What is your strategy when it comes to client reporting? Are you sending client reports on a regular basis? How are you determining what data to include in your reports? How are you generating your reports? Not carving out time to formalize this process or put enough thought into it can lead to a missed opportunity. Client reports are a powerful tool when it comes to customer retention and maintaining solid relationships. With a little organization, client reporting is a practice you can implement fairly quickly and easily. Let’s explore. What is a client report? Simply put, a client report is a document you send to your clients on a regular basis, showing them important metrics pertaining to their organization or environment. For example, if you’re a managed service provider (MSP) who handles your client’s endpoints, you may report on the status of their networks and devices and what actions you took in a given time period to mitigate any security threats they may have faced. Client reports should be based on fact and should refrain from being censored in any way, so a comprehensive report will show the natural ups and downs that any client-partner relationship faces. A client report should be a relatively quick and easy way for key stakeholders and decision-makers to consume important information and drive business decisions. Most often, it shouldn’t be a long, drawn-out report that takes a lot of time to comb through and analyze (long, in-depth reports make more sense during quarterly business reviews). Why do we need client reporting? It’s a fact that it costs more to acquire a new customer than it does to retain an existing one. After you’ve extended efforts to bring on a new client, it’s critical to nurture that relationship and make sure they stick with you for the long term. Creating a relationship based on trust and transparency lays a solid foundation for repeat business. Think about it from the client’s perspective: they’re already paying you, they already know how you work, you already know the environment, and you’ve already established a rapport. It would be a waste of their time to have to vet and hire a new vendor to do the work you’re already doing. So it’s truly in everybody’s best interest to protect the existing relationship and strengthen it over time. One of the most powerful ways to build up trust and transparency is to get in the habit of sending client reports. Especially in a world where we are mostly working remotely (i.e., fewer on-site visits with clients), it’s hard to show all the work that goes into your day-to-day. A report lays out your value for a decision-maker to see. You can almost compare it to an itemized invoice that lists out many functions that your client otherwise would not be privy to. Further, because reports are based on facts and show the good and the bad, they position you as a credible and trusted partner, not just a vendor. You’re giving the full picture of what’s happening versus trying hard to just make yourself look good. Client reports also serve as a sort of audit for decision-makers. Imagine your point of contact leaves your client’s place of employment. All the reports you’ve sent in the past will act as a paper trail of sorts to show the value of your partnership so that the person who is signing your checks doesn’t hesitate to continue signing them. What things should be included in a client report? The specific data and metrics to include in a client report format will vary from client to client. It really depends on your role, what your service level agreement (SLA) outlines, how often you’re sending the report, and what your point of contact cares most about. That being said, here are 10 things that all client reports should include: 1. Benchmarks Whether you’re setting these standards for yourself or your client is doing that for you, include some benchmarks to measure yourself against. This way, your client can easily see how you’re stacking up for that given time period. Plus, they will appreciate that you’re working hard to meet the highest standards and you’re human enough to understand that you may not always be perfect. A good way to determine what benchmarks to set is to use your SLA as a guide. Average Time to Response is a common example - in your SLA, you may have agreed to always respond to tickets within 30 minutes or less. In your reports, you may want to always include your benchmark (30 minutes) versus your actual performance for the given period. 2. Key Performance Indicators (KPIs) KPI tracking is such an important part of running a business. KPIs are like a north star that help guide the company along the right path to success. Businesses like MSPs will often have their own internal KPIs they are regularly tracking and external KPIs that help assess the level of service they’re providing their customers. Some external KPIs may even be used to determine if a client is a right fit. Here are examples of KPIs you may be including in your client reports: Average Time to Response Customer Satisfaction (CSAT) Score Open versus Closed Tickets Net Promoter Score Billable Hours Activity Level/Health Score 3. Metrics Tied to KPIs are metrics, which are trackable bits of data or that will help you piece together how well or not you’re performing. In other words, they are results. There are many different metrics you can be tracking at any given moment across the various departments within your organization. When it comes to including metrics in your client reports, you want to be purposeful about the ones you choose to include. They should be tied to KPIs that clients find important and they should be high-level. Client reports are not typically the time to get too granular with metrics as you want clients to digest the right information as quickly as possible - think quality over quantity here. Depending on the cadence of your report delivery, you’ll want to choose the metrics that best tell the story for your given time frame. For example, in a monthly report you would want to focus on average kill rate percentage versus showing tickets opened today. 4. Goals The practice of goal-setting is good for everyone to engage in - at the individual level and organizational level, on a personal level and a professional level, for the short term and the long term, and so on. Showing clients how you’re setting and tracking against goals helps to reinforce that foundation of trust you are building your relationship upon. You and your clients may even be coming up with goals together. In your client reports, you can show progress of your goals using a simple chart or graph just as a visual reminder of where you stand. By the way, benchmarks and goals can get confused with one another, but think of goals as the desired end result and benchmarks as the milestones you have to hit to reach your goals. 5. Budget There are two important areas to consider when it comes to communicating about budget in your client reports: dollars and hours. You want to show clients how their forecasted budget is tracking against projects completed or in progress. To put it simply, show them how you’re stretching their budgets to cover the most amount of work. In addition, you’ll want to make sure everything is on track in terms of budgeted hours. Are your techs billing hours correctly? Are there any issues you need to point out to your clients? How can you mitigate any time issues before it starts impacting your client negatively? These are topics you should be touching upon on an ongoing basis. 6. Revenue If you’re involved in your client’s finances in any way, data pertaining to revenue MUST be included in each of your client reports. As an MSP, if you’re managing your client’s endpoints, you may want to demonstrate how keeping warranties, patches, and machines up to date makes a positive financial impact over time. Anything impacting cash flow or profitability is going to be high on the list of priorities for clients, so take care and be precise when reporting on these numbers. 7. ROI Tracking Communicating on ROI is a big topic when it comes to nurturing that client relationship. Decision makers and key contacts are going to be really interested in how their investment in you will benefit them. This is closely tied to revenue reporting. If you can demonstrate how your client’s investments can result in big gains or cost savings or measurable business growth, you’re going to put yourself in a great position to continue earning their business. 8. Areas of Improvement Nobody does everything right 100% of the time. Whether you are sending daily, weekly, or monthly reports, it’s a good idea to highlight areas where you didn’t perform to the standards you would have liked, include context as to why performance was lagging, and identify solutions to prevent subpar performance in the future. 9. Summary of Events Your clients may not be aware of the scale of work that goes into protecting their environment. If you are out of sight, what you are doing may be out of mind for them. Including a summary of events that you’ve covered (most likely without their awareness) will help them understand how proactive you are and how much time and effort goes into keeping their businesses running smoothly. 10. Reporting the Good and the Bad We’ve said it before but it bears repeating itself over and over again: you can’t only report on the wins. When it comes to client reporting, it pays to be fully transparent all of the time. Mistakes happen, things fall through the cracks, and lessons are learned. Clients will be especially understanding of this if you don’t censor anything from them and if you’re constantly working on ways to course correct in the future. Even better, if an error occurred and you fixed it before your client noticed or before your report was due, including it in your report and outlining what was done to mitigate the error will show how valuable it is to have you as a partner. By doing this, you show that you’re not going to your clients with problems. You’re going to them with solutions. The right client reporting tool We’ve heard of many people not being consistent with client reporting simply because they take too much time to pull together. If you are toggling between many tools, pulling data off of each tool, inputting that data into an Excel spreadsheet, and then spending hours analyzing that data to draw conclusions, you could be eating into many valuable hours of your time. With an automated client reporting system like BrightGauge, you win that time back and you get powerful reports out to your clients whenever you want. Some of our partners have said that our client reporting tool has saved them 8-10 hours per week, which is time they can now spend focusing on revenue-generating tasks. With BrightGauge, you’ll get pre-built report templates that you can quickly populate with your client’s information, making it very easy to get started right out-of-the box. Even if you build reports from scratch, you can set them to automatically send out on the dates and times you choose, so you can rest assured that your client will get that report delivered to their inbox on a regular basis. For an in-depth look at the BrightGauge client reporting system and other features, please contact us so we can set you up with a live demo.
How many software programs do you use a day? From Gmail and Microsoft suites to media players, we’re all pretty much hooked on them. Most of what we do requires some type of program. It’s just a part of life. The status quo. C’est la vie. So naturally, it makes sense that we also use software for everything at work. And something that goes hand-in-hand with all these technologies is analytics dashboards. They are the starting point of any business’ roadmap for profitability and growth. When it comes to dashboard software, you know that in theory, they are supposed to lead to sound decision making. But which factors should you consider to make sure you’re purchasing the right one? Quick Links What Are Dashboard Platforms? Why Are Dashboards Important for Your Business? Benefits of Dashboard Software 7 Things to Consider When Choosing a Dashboard Software for Your Business Choosing the Right Dashboard Tools What Are Dashboard Platforms? Dashboards provide snapshots of business intelligence — such as key performance indicators and metrics — all in one centralized location. They are often updated in real time and can be customized to take into account several factors: The subject matter you’re tracking All related information Displayed by relevance Your preferred method of reading data (line graphs, pie charts, etc…) Why Are Dashboards Important for Your Business? Dashboards are important because they allow users to examine the performance of their business at a glance — all on one single screen. They’re also displayed in easy-to-understand ways. Being able to do so can help you: Identify whether you’re on track to hit your targets Identify any anomalies in your processes Identify risks Monitor day-to-day activities Ensure everyone’s on the same page Benefits of Dashboard Software Once you make it a standard business practice to study dashboards, you’ll soon discover many advantages: Easy to Read Effective dashboards are visually appealing and easy to read, regardless of whether you have any experience as a data analyst. This way, you can get to work as soon as you identify any issues instead of spending an eternity trying to figure out what it all means. Transparency Dashboards let you see exactly what’s going on in a particular area of business. Numbers don’t lie, and seeing them right in front of you lets you and your team know whether there are any issues and work on ways to resolve them. Identify Trends By looking at analytics on older dashboards, you can notice historical trends, which you can then compare with the current ones. You can also notice customer hurdles, such as when website visitors tend to leave when they reach a specific page, or a decrease in sales during a specific time of the year. This is crucial to improve on such deficiencies. Business Monitoring You can build a dashboard to monitor process efficiencies, team productivity, inventory, sales, or anything else that’s relevant to your business. Need to hit daily targets? Ensure that a certain number of tasks are completed? Check on your team’s workload capacity? All of this becomes easily identifiable with the right dashboard. Optimize Performance Once you’ve identified what’s not working, you’ll know exactly how to move forward to fix it. Even if you have to do A/B testing on your marketing campaigns, hire more people, or ramp up your cybersecurity, these trial-and-error actions are still pushing you towards finding something that works. 7 Things to Consider When Choosing a Dashboard Software for Your Business Ok. So dashboard software is extremely useful. But they’re not all created equal. When deciding on which one to purchase, consider the following factors: 1. Integrations Nothing in any business works in silos, so the ability to integrate with other tools you currently use is essential in finding the right one. BrightGauge dashboards integrate with 40+ tools that you're already using. We are also part of the ConnectWise family, and BrightGauge integrates with some of its most popular tools used by managed service providers (MSPs), such as Manage, Automate, and Sell. 2. Understands Human Cognition There’s only so much data the brain can process at once — and it does so most effectively with images. While this is why dashboards are the most effective way of communicating data, you still want to ensure you have visuals with a simple structure. At the end of the day, most people have the capacity to remember 5-9 things at the same time. 3. Customization Not everyone reads data the same way. You want software that allows you to choose how to view information. For example, clients may prefer various visualization formats, like graphs, charts, and boards. You also want features that allow you to adjust sizes, fonts, colors, and styles, and provide the option to deliver content in a way that matches a user’s job role. This way, each person can only access the data that is most relevant to their responsibilities. 4. Collaboration Some dashboards limit the number of users who can access it — or the number of people who can work on it simultaneously. Depending on your specific needs, you’ll want to verify whether a software enables multiple departments to work together, or if you’ll have the ability to share the data with external users 5. User Experience User experience (UX) is crucial with any type of software. Your dashboards should be easy to navigate and offer clear data visualization. Another important feature to look for is the ability to choose to show only the most relevant data points specific to different end users. And finally, you want a dashboard that explains what data means — whether by labeling or verbal descriptions. 6. Automated Refreshing If you’re creating operational dashboards or displaying any other information that’s time-sensitive, you want to see information displayed in real time or in near real time. This is where automated or scheduled refreshing can help streamline your reporting – no more manual updates and long waiting periods to collect your data. Simply set a schedule to refresh your dashboard at specific intervals. For example, if you have a weekly sales meeting every Friday afternoon, schedule automated refreshing for Friday mornings. 7. Automated Reports Sometimes, you have to wait a long time before you’re able to compile all of your data and start looking for trends. This is tedious and extremely time-consuming. Therefore, you want to look for software that automatically gauges daily, weekly, or monthly pictures of your metrics; then lay them side by side. This allows you to identify noteworthy patterns much sooner. Choosing the Right Dashboard Tools Creating effective dashboards doesn’t have to be as time consuming as it sounds. With the right tools, like BrightGauge, you get powerful reports out to your clients whenever you want. Some of our partners have reported that our tools have saved them 8-10 hours per week, which is time they can now spend focusing on revenue-generating tasks — or on doing some fun stuff with their loved ones after a long day at work. For an in-depth look at the BrightGauge dashboard technologies and other features, please contact us so we can set you up with a live demo.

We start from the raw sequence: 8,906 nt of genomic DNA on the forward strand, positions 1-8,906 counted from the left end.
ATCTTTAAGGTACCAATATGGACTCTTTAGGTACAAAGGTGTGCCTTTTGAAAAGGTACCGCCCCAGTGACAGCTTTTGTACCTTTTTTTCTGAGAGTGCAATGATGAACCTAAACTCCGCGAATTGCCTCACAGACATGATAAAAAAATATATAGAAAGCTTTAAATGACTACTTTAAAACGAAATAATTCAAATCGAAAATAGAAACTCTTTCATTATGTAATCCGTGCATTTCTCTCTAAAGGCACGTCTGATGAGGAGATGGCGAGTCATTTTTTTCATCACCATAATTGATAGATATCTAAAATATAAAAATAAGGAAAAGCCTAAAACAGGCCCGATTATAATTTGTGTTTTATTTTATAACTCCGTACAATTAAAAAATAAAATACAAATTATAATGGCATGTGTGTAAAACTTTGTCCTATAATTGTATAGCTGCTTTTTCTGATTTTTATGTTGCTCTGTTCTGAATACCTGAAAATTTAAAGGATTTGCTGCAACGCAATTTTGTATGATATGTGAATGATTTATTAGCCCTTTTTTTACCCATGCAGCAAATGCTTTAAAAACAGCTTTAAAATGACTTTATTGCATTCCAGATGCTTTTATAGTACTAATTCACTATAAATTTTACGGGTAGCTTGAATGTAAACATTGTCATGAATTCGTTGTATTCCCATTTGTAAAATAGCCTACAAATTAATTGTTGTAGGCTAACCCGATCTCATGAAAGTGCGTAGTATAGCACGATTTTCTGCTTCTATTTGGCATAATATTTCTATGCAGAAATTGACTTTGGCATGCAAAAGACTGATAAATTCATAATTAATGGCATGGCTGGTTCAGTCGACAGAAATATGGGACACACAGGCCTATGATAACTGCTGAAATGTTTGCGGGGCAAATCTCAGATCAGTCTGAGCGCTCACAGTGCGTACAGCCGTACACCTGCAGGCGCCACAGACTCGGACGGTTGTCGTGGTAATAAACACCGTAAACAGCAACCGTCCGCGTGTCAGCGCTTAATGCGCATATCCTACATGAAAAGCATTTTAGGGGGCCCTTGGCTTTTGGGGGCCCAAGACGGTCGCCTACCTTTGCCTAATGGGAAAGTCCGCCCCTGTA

Clients are the bloodline of your business. You exist because of them. Your team works because of them. You set quarterly goals because of them. However, this doesn’t mean that they fully know everything that goes on behind the scenes at your company. And, while they may not need to know everything, they do need to know what’s going on with their account. This is where client facing dashboards come in really handy. So sit back and read about best practices for these types of dashboards, ‘cause it’ll make the process a lot easier for everyone involved. Quick Links What Is a Client Facing Dashboard? Why Are Client Dashboards Important? Dashboard Design Best Practices (+Examples) 5 Things to Consider When Creating Client Facing Dashboards Choosing the Right Dashboard Tools What Is a Client Facing Dashboard? As the name states, a client facing dashboard is an online document with business intelligence in which you add your B2B client as a viewer. They can then create an account with their own login credentials. However, they will only have access to see the information that’s displayed. They typically don’t have any additional permissions. Why Are Client Dashboards Important? Client facing dashboards are important because communication is crucial to build long-lasting relationships with your clients. Not only do they foster transparency, they also showcase elements of your work that they may not have been familiar with — yet are necessary for them to conduct their business. Specific examples of what you can use these dashboards for include: Marketing campaign performance Project timelines Cybersecurity trends and risks Depending on the purpose of the dashboard, they may also make it a lot easier for your team to handle their workload, since customers would be able to log in to check data instead of having to regularly call in. This is the kind of interaction that provides tangible value and turns existing clients into repeat customers. Dashboard Design Best Practices (+ Examples) Ok. So client dashboards aren’t really the eighth world wonder — but they can be if you are mindful of industry best practices. 1. Keep It Simple The single biggest piece of advice that we give to clients when setting up their BrightGauge dashboard is to keep it simple. While it might be tempting to load every important metric into a dashboard, it is best to focus on only the most essential information. We advocate for a 5-second snapshot rule. At a glance, your BrightGauge dashboard should let you know where attention is needed in 5-seconds or less. By placing only the most important and relevant gauges on one dashboard, you’ll quickly have a better understanding of where you stand. However, keeping it simple doesn’t mean you need access to less data. There are likely many data points that you need to analyze to gain a complete picture. When you need more data, you can use the rotate feature to view additional gauges that are relevant to your dashboard. Remember, you are never limited to a single dashboard, so try to group metrics with each other based on relevance. 2. Keep the Viewer in Mind When deciding which gauges to include on your dashboard, consider who will be using the dashboard most often. What role does this dashboard viewer cover? What metrics will they need to do their job? Which metrics won’t be needed so often? Work directly with your teams to determine which metrics they access most in their daily work, and include those gauges on your main dashboard for that specific role. As for deciding the number of gauges to include on a dashboard, we recommend choosing seven. Why seven specifically? We call all the way back to a study from the 1950s that showed that seven objects was the average capacity for the brain's working memory. Providing more metrics might provide more information initially, but will they retain that information? Don’t overwhelm your teams with a page full of numbers. Instead, focus on keeping relevant information together and try not to exceed seven gauges on any single dashboard. 3. Choose the Right Gauge At BrightGauge, we know each of our users are unique, with different likes and preferred styles. For that reason, we offer several different gauges (e.g. charts or diagrams) to choose from. The gauge style that you choose should be influenced by the metric that the gauge will be displaying. Remember that certain gauge styles lend themselves well to certain types of metrics. For example, here's a look at the same Server Patch Status data, but shown as a pie chart, bar chart, and a table: Choosing the wrong display style can misrepresent the data in the eyes of the viewer. Consider what you want to learn from each specific metric. For instance, a pie chart wouldn’t be a wise choice for comparing daily support ticket metrics among dozens of service reps as it would be jumbled and difficult to read. Selecting the right gauge type is important for interpreting and analyzing data, but if you pick a style now and decide to change it later, you can easily update your choice with a couple of clicks. 4. Design Logically The English language and most other modern languages read from left to right. Most of us have been reading from left to right since we started elementary school. Our brains are wired to seek out information in that way. You can see this concept reflected in eye-tracking studies, where “F” patterns seem to dominate digital reading patterns. Most people will read through digital information the same way that they would a book — from left to right, all the way down the page. So, design your dashboard with these things in mind. Put the metric that you would like to read first at the top, left-hand side of your dashboard. Place other metrics in order of importance from left to right, moving down the page. 5. Review Regularly The beauty of a BrightGauge dashboard is that nothing is ever set in stone. You can change the layout of any dashboard at any time. Are you finding that you are not paying much attention to a specific gauge? Remove it and replace it with a more useful one. Have your metrics priorities changed? Shuffle your gauges around to reflect your most important metrics. Every few months, you should re-evaluate your current gauge layout and determine if it’s in line with your priorities. Don’t be afraid to try out new things! If you find that a decision isn’t working for you, you can always revert to your previous design. 5 Things to Consider When Creating Client Facing Dashboards So now that we’ve gone over some examples, there are a few other things you want to take into account when creating client facing dashboards: 1. Your Audience Who’s reviewing the dashboards? Because they will look very different if you’re preparing them for a data analyst or for a stakeholder. Make it as easy as possible for them to navigate and understand the information; and only go into details if their job role requires them to be aware of additional information. 2. Customization Always ask your clients about their preferences. What do they want to see first? What type of chart or graph makes it easier for them to understand data? What’s their preferred layout? Do they want specific colors in the dashboard legends? The customer is the star. Build the dashboard around them. 3. Interactive Elements While static reporting can be useful, interactive features can be more efficient, since they can allow users to do actions such as filter, compare, link data from spreadsheets, and see real-time updates. This makes it a lot easier for customers to fully visualize data within context. It also saves them the time it would take to update everything manually. 4. Which KPIs to Track Include the most critical data points to achieve your client’s goals. This will vary depending on the type of dashboard you’re creating. For example, if your customer wants to track their sales cycles, KPIs to include may be the number of leads in the pipeline, cycle length, customer acquisition costs, and revenue. Don’t go too crazy throwing in everything and the sink. You can always create additional dashboards if the main subject branches too much. 5. Integrations Every single one of your customers is already using different softwares to help them run their business. Use dashboards that integrate well with the tools they’re already using. Let’s take this moment to point out that BrightGauge dashboards integrate with over 40 software platforms and it’s part of the ConnectWise ecosystem. Choosing the Right Dashboard Tools Creating effective dashboards doesn’t have to be as time consuming as it sounds. With the right tools, like BrightGauge, you get powerful reports out to your clients whenever you want. Some of our partners have reported that our tools have saved them 8-10 hours per week, which is time they can now spend focusing on revenue-generating tasks — or on doing some fun stuff with their loved ones after a long day at work. For an in-depth look at the BrightGauge dashboard technologies and other features, please contact us so we can set you up with a live demo.